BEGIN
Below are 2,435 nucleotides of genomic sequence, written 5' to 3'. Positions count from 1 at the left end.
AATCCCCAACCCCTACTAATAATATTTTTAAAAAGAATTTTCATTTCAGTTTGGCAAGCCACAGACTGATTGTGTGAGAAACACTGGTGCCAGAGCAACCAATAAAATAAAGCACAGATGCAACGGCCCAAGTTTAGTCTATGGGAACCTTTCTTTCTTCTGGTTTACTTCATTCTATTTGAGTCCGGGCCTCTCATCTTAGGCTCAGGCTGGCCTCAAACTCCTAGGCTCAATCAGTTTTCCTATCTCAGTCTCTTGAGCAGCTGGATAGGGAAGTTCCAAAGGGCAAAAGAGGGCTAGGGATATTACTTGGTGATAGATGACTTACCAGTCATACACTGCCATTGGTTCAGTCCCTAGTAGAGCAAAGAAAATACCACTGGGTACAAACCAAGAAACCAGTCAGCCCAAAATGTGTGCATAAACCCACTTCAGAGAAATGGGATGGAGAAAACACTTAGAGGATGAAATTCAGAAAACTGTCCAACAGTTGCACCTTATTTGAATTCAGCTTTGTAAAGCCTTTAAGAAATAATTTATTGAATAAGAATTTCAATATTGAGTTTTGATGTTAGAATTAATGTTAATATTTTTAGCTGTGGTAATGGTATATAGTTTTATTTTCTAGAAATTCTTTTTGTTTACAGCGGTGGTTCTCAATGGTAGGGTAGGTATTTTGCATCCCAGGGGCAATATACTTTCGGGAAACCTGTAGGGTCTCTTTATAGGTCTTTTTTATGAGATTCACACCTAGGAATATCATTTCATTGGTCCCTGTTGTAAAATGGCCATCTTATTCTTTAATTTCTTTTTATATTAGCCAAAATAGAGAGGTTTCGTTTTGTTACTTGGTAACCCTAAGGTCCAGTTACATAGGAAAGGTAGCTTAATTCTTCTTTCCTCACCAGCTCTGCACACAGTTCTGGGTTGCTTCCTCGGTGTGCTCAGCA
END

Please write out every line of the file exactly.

Below are 2,435 nucleotides of genomic sequence, written 5' to 3'. Positions count from 1 at the left end.
AATCCCCAACCCCTACTAATAATATTTTTAAAAAGAATTTTCATTTCAGTTTGGCAAGCCACAGACTGATTGTGTGAGAAACACTGGTGCCAGAGCAACCAATAAAATAAAGCACAGATGCAACGGCCCAAGTTTAGTCTATGGGAACCTTTCTTTCTTCTGGTTTACTTCATTCTATTTGAGTCCGGGCCTCTCATCTTAGGCTCAGGCTGGCCTCAAACTCCTAGGCTCAATCAGTTTTCCTATCTCAGTCTCTTGAGCAGCTGGATAGGGAAGTTCCAAAGGGCAAAAGAGGGCTAGGGATATTACTTGGTGATAGATGACTTACCAGTCATACACTGCCATTGGTTCAGTCCCTAGTAGAGCAAAGAAAATACCACTGGGTACAAACCAAGAAACCAGTCAGCCCAAAATGTGTGCATAAACCCACTTCAGAGAAATGGGATGGAGAAAACACTTAGAGGATGAAATTCAGAAAACTGTCCAACAGTTGCACCTTATTTGAATTCAGCTTTGTAAAGCCTTTAAGAAATAATTTATTGAATAAGAATTTCAATATTGAGTTTTGATGTTAGAATTAATGTTAATATTTTTAGCTGTGGTAATGGTATATAGTTTTATTTTCTAGAAATTCTTTTTGTTTACAGCGGTGGTTCTCAATGGTAGGGTAGGTATTTTGCATCCCAGGGGCAATATACTTTCGGGAAACCTGTAGGGTCTCTTTATAGGTCTTTTTTATGAGATTCACACCTAGGAATATCATTTCATTGGTCCCTGTTGTAAAATGGCCATCTTATTCTTTAATTTCTTTTTATATTAGCCAAAATAGAGAGGTTTCGTTTTGTTACTTGGTAACCCTAAGGTCCAGTTACATAGGAAAGGTAGCTTAATTCTTCTTTCCTCACCAGCTCTGCACACAGTTCTGGGTTGCTTCCTCGGTGTGCTCAGCA